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Translations from Memory
Categories: 21st Century, American, British, Caribbean
Imprint: Carcanet Poetry
Publisher: Carcanet Press
Paperback (112 pages)
(Pub. Jul 2018)
eBook (EPUB) Needs ADE!
(Pub. Jul 2018)
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The memories from which Fred D’Aguiar translates these poems are cultural and personal, from the anciencies of the Gilgamesh epic to the modern world, from classical philosophy to C.L.R. James and Aimé Césaire, from Asia and Europe to the new world in which their destinies are unpredictably worked out.
D’Aguiar’s concluding translations are of Derek Walcott and Kamau Brathwaite, masters and remakers of language and form, from whom (among a multitude of others) he takes his bearings. This unusual integration of tributes and the ironies they provoke give Translations a radical colouring: D’Aguiar is learned; he is also wry, alert to the false notes in history and what follows from them. ‘The world map / Turned from red to brown to black / And blue, drained of empire.’ And he is passionate, responding always to the deep feelings of others, from desire to love, elegy to celebration.
'An array of sublime poems that unfold unsettling accounts of 'black' identity and the horrors of slavery...written with refreshing candour.'
Mohammad Fahran, Wasafiri
'Translations from Memory everywhere suggests the vital necessity of continually revisiting and revising our cultural past... It asserts the presence of those who have been written out of it and shows how the complex legacies of slavery and colonialism remain under-explored and undigested.'
Sarala Estruch, The Times Literary Supplement
'D'Aguiar manages to weave together memoir, history and critical race theory in ways that deepen our understanding of his poetics...Translations from Memory [...] will no doubt cement his standing as one of the most important Guyanese writers of the twentieth century.'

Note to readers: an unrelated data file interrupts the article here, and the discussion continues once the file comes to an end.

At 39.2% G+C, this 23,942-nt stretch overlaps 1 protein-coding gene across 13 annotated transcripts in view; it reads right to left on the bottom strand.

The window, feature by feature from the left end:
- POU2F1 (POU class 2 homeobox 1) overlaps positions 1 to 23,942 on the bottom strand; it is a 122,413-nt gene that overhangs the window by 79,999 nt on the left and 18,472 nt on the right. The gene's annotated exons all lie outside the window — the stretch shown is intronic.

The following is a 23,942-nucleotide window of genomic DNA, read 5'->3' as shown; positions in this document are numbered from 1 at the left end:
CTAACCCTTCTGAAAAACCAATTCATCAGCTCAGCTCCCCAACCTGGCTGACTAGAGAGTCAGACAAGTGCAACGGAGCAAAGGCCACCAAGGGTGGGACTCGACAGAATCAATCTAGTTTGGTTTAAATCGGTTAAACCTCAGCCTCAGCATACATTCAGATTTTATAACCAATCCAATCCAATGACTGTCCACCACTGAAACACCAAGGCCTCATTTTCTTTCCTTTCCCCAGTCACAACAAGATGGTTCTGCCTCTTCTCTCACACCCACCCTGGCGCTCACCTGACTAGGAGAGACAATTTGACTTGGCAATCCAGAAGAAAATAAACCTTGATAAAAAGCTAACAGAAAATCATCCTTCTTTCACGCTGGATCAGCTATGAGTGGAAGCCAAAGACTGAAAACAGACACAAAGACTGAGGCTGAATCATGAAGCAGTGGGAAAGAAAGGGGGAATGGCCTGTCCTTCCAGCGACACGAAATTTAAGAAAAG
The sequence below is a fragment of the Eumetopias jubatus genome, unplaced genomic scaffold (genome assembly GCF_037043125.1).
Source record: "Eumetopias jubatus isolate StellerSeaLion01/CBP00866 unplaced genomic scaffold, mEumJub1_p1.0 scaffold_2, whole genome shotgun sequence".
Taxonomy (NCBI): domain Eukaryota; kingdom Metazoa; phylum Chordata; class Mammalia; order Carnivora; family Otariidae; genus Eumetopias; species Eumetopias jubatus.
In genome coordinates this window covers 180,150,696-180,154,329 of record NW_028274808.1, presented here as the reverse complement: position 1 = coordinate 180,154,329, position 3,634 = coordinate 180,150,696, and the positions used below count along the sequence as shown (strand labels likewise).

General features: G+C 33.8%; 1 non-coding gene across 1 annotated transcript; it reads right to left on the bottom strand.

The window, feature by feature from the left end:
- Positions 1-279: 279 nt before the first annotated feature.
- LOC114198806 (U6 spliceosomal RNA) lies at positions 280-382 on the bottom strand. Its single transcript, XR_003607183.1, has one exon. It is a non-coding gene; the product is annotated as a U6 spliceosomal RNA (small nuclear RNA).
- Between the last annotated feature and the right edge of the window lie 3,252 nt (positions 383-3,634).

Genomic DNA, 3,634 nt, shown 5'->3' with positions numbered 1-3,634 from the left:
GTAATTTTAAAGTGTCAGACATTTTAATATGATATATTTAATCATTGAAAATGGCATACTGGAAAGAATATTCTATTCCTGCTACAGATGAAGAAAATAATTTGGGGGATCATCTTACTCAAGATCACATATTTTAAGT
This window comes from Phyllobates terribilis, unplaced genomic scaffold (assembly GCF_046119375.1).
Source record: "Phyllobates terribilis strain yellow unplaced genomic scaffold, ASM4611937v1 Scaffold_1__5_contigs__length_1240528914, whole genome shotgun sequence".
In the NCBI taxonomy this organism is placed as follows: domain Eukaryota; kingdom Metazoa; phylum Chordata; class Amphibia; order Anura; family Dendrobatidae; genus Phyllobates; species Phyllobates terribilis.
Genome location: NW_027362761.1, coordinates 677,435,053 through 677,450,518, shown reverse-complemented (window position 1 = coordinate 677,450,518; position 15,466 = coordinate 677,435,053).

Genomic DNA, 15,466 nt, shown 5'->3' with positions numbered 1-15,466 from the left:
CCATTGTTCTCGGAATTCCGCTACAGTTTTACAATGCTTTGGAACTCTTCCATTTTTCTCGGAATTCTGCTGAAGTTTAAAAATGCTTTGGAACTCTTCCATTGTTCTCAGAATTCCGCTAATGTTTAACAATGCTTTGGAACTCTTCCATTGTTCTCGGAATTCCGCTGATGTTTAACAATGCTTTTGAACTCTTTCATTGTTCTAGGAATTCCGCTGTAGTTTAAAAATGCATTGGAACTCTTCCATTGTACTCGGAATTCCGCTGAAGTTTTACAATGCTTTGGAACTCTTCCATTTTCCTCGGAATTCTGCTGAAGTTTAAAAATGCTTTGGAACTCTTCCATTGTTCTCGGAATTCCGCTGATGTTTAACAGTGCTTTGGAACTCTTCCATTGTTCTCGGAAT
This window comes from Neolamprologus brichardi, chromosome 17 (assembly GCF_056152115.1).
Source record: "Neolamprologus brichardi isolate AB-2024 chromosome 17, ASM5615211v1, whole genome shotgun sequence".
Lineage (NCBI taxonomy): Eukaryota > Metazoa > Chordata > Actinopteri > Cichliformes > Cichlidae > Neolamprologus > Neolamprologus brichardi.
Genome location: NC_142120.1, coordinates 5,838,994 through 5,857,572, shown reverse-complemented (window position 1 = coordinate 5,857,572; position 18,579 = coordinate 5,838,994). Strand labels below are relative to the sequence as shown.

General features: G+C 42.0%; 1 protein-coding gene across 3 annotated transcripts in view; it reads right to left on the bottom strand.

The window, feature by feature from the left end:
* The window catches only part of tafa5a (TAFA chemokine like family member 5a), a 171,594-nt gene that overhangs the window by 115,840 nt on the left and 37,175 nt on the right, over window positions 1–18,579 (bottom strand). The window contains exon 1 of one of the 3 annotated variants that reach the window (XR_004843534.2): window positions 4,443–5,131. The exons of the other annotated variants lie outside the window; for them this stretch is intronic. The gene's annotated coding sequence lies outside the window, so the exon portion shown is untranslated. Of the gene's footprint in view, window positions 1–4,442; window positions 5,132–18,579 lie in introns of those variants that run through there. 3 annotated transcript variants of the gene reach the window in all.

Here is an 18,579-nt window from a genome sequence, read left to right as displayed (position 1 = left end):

Leo Boix, Poetry London
'D'Aguiar is not generally concerned with textual translation in this collection: he applies the word in a broader sense... abbreviations seem part of the serious trans-cultural game, inviting recognition, but also making the outsider notice the limits and exclusions their own education has entailed. Whether the planet's human creatures might coexist without radically mistranslating each other is one of the vigorously posed questions.'
'Reformation' was The Guardian's Poem of the Week, September 24th 2018
Praise for Fred D'Aguiar 'D'Aguiar's electric prose vividly recounts a cancer diagnosis and treatment in the Covid year, a private suffering amid a collective one.'
Sandeep Parmar, New Statesman
'Nothing in this book is sentimental or simple... Reading Year of Plagues is a contradictory experience. Both its language and the experience it conveys are too complex and rich to skim over, and yet the prose has an ongoing urgency, speed and impatience that hustle the reader along. Time passes both slowly and quickly... Yet when he breaks into song or waxes rhapsodic, time stops.'
Rachel Hadas, Times Literary Supplement
'I've long admired D'Aguiar's poetry for its musicality, which rarely has anything less than perfect pitch, even when taking on extended narrative or dramatic monologue... Still, there's a shift in these Letters, even more swing and dare in the language and an unflinching political activism. Put simply, D'Aguiar is writing the most accomplished and interesting work of his life.'
James Byrne, The Poetry Review
'sharply observed...Part of [D'Aguiar's] defiance in the face of cancer is to throw everything he has onto the page. The result is weird and articulate and angry... his rage to live shivers in every sentence... I'm happy to report that Year of Plagues ends on a cautiously upbeat note. Cancer's had to pipe down.'
Dwight Garner, New York Times'A visceral account of personal illness and social ills'
'Throughout, the author's resilience inspires. This makes the fragility of life devastatingly palpable.'
'In parts of Letters to America, Fred D'Aguiar comes to seem like Walcott's true twenty-first-century heir ... Fred D'Aguiar has written 'a canticle of water', a book for the individual bowed, imperilled, under the wave of history - monarchical and imperial - and crying out for collective action to stop it from consuming further shores. Letters to America is emphatically worth reading.'
Camille Ralphs, Ambit
'There are some exceptional poems, including the title poem Letters to America (An Abecedary) [...] The poetry is vibrant and musical''D'Aguiar interrogates and reassesses whatever he sees in a poetry that is flexible and fast paced, every action, every relationship thrown into fierce relief by a sense of threat and insecurity...'
Adrian B. Earle, Poetry Birmingham Literary Journal
Charles Bainbridge, The Guardian
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